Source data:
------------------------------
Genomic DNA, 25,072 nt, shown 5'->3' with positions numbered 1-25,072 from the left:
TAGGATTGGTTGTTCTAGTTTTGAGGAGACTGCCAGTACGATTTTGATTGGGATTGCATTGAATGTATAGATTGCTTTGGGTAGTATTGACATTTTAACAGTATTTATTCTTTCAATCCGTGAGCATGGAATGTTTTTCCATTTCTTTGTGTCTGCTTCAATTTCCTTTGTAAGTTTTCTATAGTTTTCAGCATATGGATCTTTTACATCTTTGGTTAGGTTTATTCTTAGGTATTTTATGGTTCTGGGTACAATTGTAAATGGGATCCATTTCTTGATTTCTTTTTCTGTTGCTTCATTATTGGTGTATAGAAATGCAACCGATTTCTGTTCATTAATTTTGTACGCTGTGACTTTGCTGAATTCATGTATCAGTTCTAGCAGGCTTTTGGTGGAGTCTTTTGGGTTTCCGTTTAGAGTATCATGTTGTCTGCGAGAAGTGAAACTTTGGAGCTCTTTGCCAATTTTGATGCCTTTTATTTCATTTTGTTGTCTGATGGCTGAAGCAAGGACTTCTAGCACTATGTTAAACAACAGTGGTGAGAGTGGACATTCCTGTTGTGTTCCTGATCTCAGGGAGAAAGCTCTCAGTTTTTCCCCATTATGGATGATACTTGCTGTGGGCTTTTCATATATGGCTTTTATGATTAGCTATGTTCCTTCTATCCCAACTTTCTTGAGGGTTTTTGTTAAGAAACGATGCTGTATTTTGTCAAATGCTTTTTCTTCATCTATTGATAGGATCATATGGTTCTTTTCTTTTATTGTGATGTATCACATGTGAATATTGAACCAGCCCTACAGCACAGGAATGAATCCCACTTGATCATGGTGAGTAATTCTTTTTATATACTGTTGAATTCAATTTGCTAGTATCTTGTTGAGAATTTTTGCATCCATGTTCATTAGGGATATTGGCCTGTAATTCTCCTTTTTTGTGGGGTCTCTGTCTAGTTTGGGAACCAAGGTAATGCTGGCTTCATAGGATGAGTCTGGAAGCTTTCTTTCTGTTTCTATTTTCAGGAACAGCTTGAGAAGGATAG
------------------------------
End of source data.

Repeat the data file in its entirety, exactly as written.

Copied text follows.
Genomic DNA, 25,072 nt, shown 5'->3' with positions numbered 1-25,072 from the left:
TAGGATTGGTTGTTCTAGTTTTGAGGAGACTGCCAGTACGATTTTGATTGGGATTGCATTGAATGTATAGATTGCTTTGGGTAGTATTGACATTTTAACAGTATTTATTCTTTCAATCCGTGAGCATGGAATGTTTTTCCATTTCTTTGTGTCTGCTTCAATTTCCTTTGTAAGTTTTCTATAGTTTTCAGCATATGGATCTTTTACATCTTTGGTTAGGTTTATTCTTAGGTATTTTATGGTTCTGGGTACAATTGTAAATGGGATCCATTTCTTGATTTCTTTTTCTGTTGCTTCATTATTGGTGTATAGAAATGCAACCGATTTCTGTTCATTAATTTTGTACGCTGTGACTTTGCTGAATTCATGTATCAGTTCTAGCAGGCTTTTGGTGGAGTCTTTTGGGTTTCCGTTTAGAGTATCATGTTGTCTGCGAGAAGTGAAACTTTGGAGCTCTTTGCCAATTTTGATGCCTTTTATTTCATTTTGTTGTCTGATGGCTGAAGCAAGGACTTCTAGCACTATGTTAAACAACAGTGGTGAGAGTGGACATTCCTGTTGTGTTCCTGATCTCAGGGAGAAAGCTCTCAGTTTTTCCCCATTATGGATGATACTTGCTGTGGGCTTTTCATATATGGCTTTTATGATTAGCTATGTTCCTTCTATCCCAACTTTCTTGAGGGTTTTTGTTAAGAAACGATGCTGTATTTTGTCAAATGCTTTTTCTTCATCTATTGATAGGATCATATGGTTCTTTTCTTTTATTGTGATGTATCACATGTGAATATTGAACCAGCCCTACAGCACAGGAATGAATCCCACTTGATCATGGTGAGTAATTCTTTTTATATACTGTTGAATTCAATTTGCTAGTATCTTGTTGAGAATTTTTGCATCCATGTTCATTAGGGATATTGGCCTGTAATTCTCCTTTTTTGTGGGGTCTCTGTCTAGTTTGGGAACCAAGGTAATGCTGGCTTCATAGGATGAGTCTGGAAGCTTTCTTTCTGTTTCTATTTTCAGGAACAGCTTGAGAAGGATAG